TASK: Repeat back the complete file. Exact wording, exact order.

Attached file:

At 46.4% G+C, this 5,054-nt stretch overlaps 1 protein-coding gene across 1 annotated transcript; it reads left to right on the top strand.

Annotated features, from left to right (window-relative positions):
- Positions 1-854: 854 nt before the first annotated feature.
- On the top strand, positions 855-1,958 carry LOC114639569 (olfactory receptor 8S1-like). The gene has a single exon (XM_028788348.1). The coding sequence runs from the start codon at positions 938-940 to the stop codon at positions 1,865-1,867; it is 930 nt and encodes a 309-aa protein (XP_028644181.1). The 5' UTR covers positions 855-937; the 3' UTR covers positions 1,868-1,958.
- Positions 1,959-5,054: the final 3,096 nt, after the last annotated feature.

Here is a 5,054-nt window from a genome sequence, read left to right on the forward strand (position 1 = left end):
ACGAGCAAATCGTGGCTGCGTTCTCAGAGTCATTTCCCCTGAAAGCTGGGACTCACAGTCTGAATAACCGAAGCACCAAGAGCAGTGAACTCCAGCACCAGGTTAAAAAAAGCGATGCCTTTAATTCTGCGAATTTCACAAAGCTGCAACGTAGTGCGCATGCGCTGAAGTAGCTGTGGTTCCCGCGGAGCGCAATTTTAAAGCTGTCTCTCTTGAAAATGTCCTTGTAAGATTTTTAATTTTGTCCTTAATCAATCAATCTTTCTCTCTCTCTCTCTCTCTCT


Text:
At 46.4% G+C, this 5,054-nt stretch overlaps 1 protein-coding gene across 1 annotated transcript; it reads left to right on the top strand.

Annotated features, from left to right (window-relative positions):
- Positions 1-854: 854 nt before the first annotated feature.
- On the top strand, positions 855-1,958 carry LOC114639569 (olfactory receptor 8S1-like). The gene has a single exon (XM_028788348.1). The coding sequence runs from the start codon at positions 938-940 to the stop codon at positions 1,865-1,867; it is 930 nt and encodes a 309-aa protein (XP_028644181.1). The 5' UTR covers positions 855-937; the 3' UTR covers positions 1,868-1,958.
- Positions 1,959-5,054: the final 3,096 nt, after the last annotated feature.

Here is a 5,054-nt window from a genome sequence, read left to right on the forward strand (position 1 = left end):
ACGAGCAAATCGTGGCTGCGTTCTCAGAGTCATTTCCCCTGAAAGCTGGGACTCACAGTCTGAATAACCGAAGCACCAAGAGCAGTGAACTCCAGCACCAGGTTAAAAAAAGCGATGCCTTTAATTCTGCGAATTTCACAAAGCTGCAACGTAGTGCGCATGCGCTGAAGTAGCTGTGGTTCCCGCGGAGCGCAATTTTAAAGCTGTCTCTCTTGAAAATGTCCTTGTAAGATTTTTAATTTTGTCCTTAATCAATCAATCTTTCTCTCTCTCTCTCTCTCTCT